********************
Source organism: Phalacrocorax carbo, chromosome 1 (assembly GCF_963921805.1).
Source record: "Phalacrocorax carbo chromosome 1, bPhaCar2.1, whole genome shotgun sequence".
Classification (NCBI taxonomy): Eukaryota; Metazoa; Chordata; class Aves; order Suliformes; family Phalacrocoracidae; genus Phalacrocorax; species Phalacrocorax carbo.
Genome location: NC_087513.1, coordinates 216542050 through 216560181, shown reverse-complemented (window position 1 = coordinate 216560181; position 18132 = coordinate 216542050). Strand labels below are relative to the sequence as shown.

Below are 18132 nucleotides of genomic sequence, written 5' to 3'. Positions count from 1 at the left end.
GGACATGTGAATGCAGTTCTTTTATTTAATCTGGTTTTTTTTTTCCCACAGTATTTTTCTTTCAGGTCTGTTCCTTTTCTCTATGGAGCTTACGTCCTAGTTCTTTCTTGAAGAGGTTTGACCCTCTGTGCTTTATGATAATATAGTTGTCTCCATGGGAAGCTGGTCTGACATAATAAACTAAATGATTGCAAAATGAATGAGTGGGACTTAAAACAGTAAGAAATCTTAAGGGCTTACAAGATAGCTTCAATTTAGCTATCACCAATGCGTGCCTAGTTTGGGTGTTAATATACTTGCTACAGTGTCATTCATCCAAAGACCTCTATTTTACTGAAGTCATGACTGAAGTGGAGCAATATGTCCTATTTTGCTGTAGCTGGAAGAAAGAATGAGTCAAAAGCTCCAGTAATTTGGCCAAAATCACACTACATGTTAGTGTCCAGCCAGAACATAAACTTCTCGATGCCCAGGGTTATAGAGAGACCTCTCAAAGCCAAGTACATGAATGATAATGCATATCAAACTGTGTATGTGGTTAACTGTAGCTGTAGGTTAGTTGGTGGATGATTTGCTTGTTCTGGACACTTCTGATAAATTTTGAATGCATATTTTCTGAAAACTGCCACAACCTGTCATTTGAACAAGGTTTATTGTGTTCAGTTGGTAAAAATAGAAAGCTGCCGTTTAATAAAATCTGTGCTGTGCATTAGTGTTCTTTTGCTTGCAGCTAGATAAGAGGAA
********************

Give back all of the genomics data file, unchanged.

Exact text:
Source organism: Phalacrocorax carbo, chromosome 1 (assembly GCF_963921805.1).
Source record: "Phalacrocorax carbo chromosome 1, bPhaCar2.1, whole genome shotgun sequence".
Classification (NCBI taxonomy): Eukaryota; Metazoa; Chordata; class Aves; order Suliformes; family Phalacrocoracidae; genus Phalacrocorax; species Phalacrocorax carbo.
Genome location: NC_087513.1, coordinates 216542050 through 216560181, shown reverse-complemented (window position 1 = coordinate 216560181; position 18132 = coordinate 216542050). Strand labels below are relative to the sequence as shown.

Below are 18132 nucleotides of genomic sequence, written 5' to 3'. Positions count from 1 at the left end.
GGACATGTGAATGCAGTTCTTTTATTTAATCTGGTTTTTTTTTTCCCACAGTATTTTTCTTTCAGGTCTGTTCCTTTTCTCTATGGAGCTTACGTCCTAGTTCTTTCTTGAAGAGGTTTGACCCTCTGTGCTTTATGATAATATAGTTGTCTCCATGGGAAGCTGGTCTGACATAATAAACTAAATGATTGCAAAATGAATGAGTGGGACTTAAAACAGTAAGAAATCTTAAGGGCTTACAAGATAGCTTCAATTTAGCTATCACCAATGCGTGCCTAGTTTGGGTGTTAATATACTTGCTACAGTGTCATTCATCCAAAGACCTCTATTTTACTGAAGTCATGACTGAAGTGGAGCAATATGTCCTATTTTGCTGTAGCTGGAAGAAAGAATGAGTCAAAAGCTCCAGTAATTTGGCCAAAATCACACTACATGTTAGTGTCCAGCCAGAACATAAACTTCTCGATGCCCAGGGTTATAGAGAGACCTCTCAAAGCCAAGTACATGAATGATAATGCATATCAAACTGTGTATGTGGTTAACTGTAGCTGTAGGTTAGTTGGTGGATGATTTGCTTGTTCTGGACACTTCTGATAAATTTTGAATGCATATTTTCTGAAAACTGCCACAACCTGTCATTTGAACAAGGTTTATTGTGTTCAGTTGGTAAAAATAGAAAGCTGCCGTTTAATAAAATCTGTGCTGTGCATTAGTGTTCTTTTGCTTGCAGCTAGATAAGAGGAA